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How conservatives are destroying capitalism
The GOP is working nonstop to exacerbate the system's worst excesses
 
This isn't helping.
This isn't helping. (AP Photo/Alex Brandon)

I've written before about how Thomas Piketty's great new book Capital in the Twenty-First Century has made free-market conservatives distinctly uneasy. Perhaps for the first time in the post-war era, a genuine American socialist movement might be on the horizon, thanks to growing awareness both of rising income inequality and of a system that is flagrantly rigged in favor of the financial elite.

Paradoxically, conservatives are more responsible for this socialist resurgence than anyone. By fanatically opposing the kind of mild — and yes, socialist-tinged — reforms that would make capitalism more tolerable for the most vulnerable in society, conservatives are stoking a leftist bonfire.

Some conservatives, like the reformist Michael Strain, seem to grasp the problem. But most appear to exist in a kind of time warp in which the Soviet Union still exists and leftist ideas are obviously self-discrediting. Jim Pethokoukis gave us an example of this at National Review:

Thanks to Piketty, the Left is now having a Galaxy Quest moment. All that stuff their Marxist economics professors taught them about the "inherent contradictions" of capitalism and about history's being on the side of the planners — all the theories that the apparent victory of market capitalism in the last decades of the 20th century seemed to invalidate — well, it's all true after all. In their progressive hearts, they always knew it, knew it, knew it! The era of big government is back! Let the redistribution commence! [National Review]

Sorry, Jim, jeering just isn't going to cut it anymore.

Take it from someone who had no stake in the intellectual arguments that dominated the postwar era. When I graduated from college in 2008, the American economy was hemorrhaging 600,000 jobs per month. The country was undergoing a crash course in subprime mortgage-backed securities, collateralized debt obligations, and credit default swaps. Aggregate demand was collapsing, and liquidity was freezing up. The appropriate response would have been to spend like a drunken sailor until unemployment was restored, then cut back slowly and start paying down accrued debt. Thank God we were about to elect this Obama fellow, because he knew what he was doing, right?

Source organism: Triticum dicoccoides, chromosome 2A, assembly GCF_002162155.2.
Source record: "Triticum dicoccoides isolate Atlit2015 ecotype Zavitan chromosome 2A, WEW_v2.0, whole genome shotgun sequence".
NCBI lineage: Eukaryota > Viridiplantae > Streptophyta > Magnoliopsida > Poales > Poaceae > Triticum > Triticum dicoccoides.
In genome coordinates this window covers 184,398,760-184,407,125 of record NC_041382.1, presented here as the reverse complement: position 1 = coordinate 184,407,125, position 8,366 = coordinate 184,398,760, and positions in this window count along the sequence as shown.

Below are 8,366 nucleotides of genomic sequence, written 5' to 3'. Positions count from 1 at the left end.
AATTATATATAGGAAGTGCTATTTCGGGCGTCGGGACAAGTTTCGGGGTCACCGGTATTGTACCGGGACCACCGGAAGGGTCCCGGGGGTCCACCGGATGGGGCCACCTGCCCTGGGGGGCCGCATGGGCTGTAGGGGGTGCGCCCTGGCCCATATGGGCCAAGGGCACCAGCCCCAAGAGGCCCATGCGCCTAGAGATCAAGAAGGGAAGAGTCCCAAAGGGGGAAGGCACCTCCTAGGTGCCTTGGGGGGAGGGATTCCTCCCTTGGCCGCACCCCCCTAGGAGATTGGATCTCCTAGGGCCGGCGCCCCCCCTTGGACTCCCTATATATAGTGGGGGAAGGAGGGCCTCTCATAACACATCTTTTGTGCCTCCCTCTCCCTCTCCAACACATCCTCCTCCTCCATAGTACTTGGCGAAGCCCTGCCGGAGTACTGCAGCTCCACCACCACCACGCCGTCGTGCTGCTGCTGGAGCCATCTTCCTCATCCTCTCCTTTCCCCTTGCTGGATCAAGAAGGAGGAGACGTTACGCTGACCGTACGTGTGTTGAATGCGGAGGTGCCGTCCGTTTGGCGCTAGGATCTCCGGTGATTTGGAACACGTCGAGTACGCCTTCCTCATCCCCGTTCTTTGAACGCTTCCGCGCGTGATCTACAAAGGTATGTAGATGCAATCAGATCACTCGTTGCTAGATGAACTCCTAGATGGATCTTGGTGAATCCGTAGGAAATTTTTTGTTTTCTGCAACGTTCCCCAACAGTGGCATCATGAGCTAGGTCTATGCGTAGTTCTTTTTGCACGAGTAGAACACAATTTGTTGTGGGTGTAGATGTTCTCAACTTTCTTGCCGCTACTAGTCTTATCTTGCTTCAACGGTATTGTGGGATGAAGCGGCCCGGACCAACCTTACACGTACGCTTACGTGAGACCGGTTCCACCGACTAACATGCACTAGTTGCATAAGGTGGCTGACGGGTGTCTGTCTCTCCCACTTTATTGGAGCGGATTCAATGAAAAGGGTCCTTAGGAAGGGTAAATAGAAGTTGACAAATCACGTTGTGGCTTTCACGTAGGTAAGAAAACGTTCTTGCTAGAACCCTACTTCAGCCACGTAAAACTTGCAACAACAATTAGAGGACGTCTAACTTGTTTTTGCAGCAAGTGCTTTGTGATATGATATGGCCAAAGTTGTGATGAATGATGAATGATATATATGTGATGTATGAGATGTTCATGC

Wrong. We did pass the (badly underrated) stimulus, but the likes of Paul Krugman were howling themselves hoarse that it wouldn't be enough to restore full employment. He was, of course, completely right.

Unemployment rose steadily, peaking at over 10 percent before coming down with agonizing slowness. Meanwhile, the vast bulk of newly created wealth went straight to the rich. If all of this isn't indicative of an enormous failure of capitalism, then I don't know what is.

Then the Left watched with increasing horror as the entire United States political mainstream turned from stimulus to austerity, abandoning a job that was not even half-done.

Then the Republican Party — which not even two years before had proposed its own $713 billion stimulus — won a sweeping victory in the 2010 midterms, and with a crazed messianic fervor dedicated itself to making everything worse as fast as possible. They demanded Herbert Hoover–style austerity and repeatedly held the government's credit rating hostage to get it, which they succeeded in doing (abetted by Democratic "moderates," to be fair). As a result, we're well past the halfway point of our first lost decade with no end in sight.

Current political debates, while not quite so mind-blowingly bizarre as those in 2010–11, are still striking in that even political moderates are willing to toss millions of the most vulnerable people overboard for very poorly defined reasons. Unemployment isn't even close to low, and yet repeatedly discredited inflation paranoiacs are, again, cooking up highly suspect new reasons to crush wage growth.

In short, political elites have been doing all they can to convince lefties that Marx was pretty close to the mark on that whole rich-exploiting-the-poor thing. Republicans in power are against even the mildest moderating structures to keep the middle class and poor from being left behind by galloping inequality; instead, they are for obliterating what inadequate protection we do have and for savage austerity that would increase the population of desperate jobless.

Every new Paul Ryan budget — all of which openly gut safety net programs — is another bundle of kindling on a potential leftist bonfire.

 
Ryan Cooper is a national correspondent at TheWeek.com. His work has appeared in the Washington Monthly, The New Republic, and the Washington Post.

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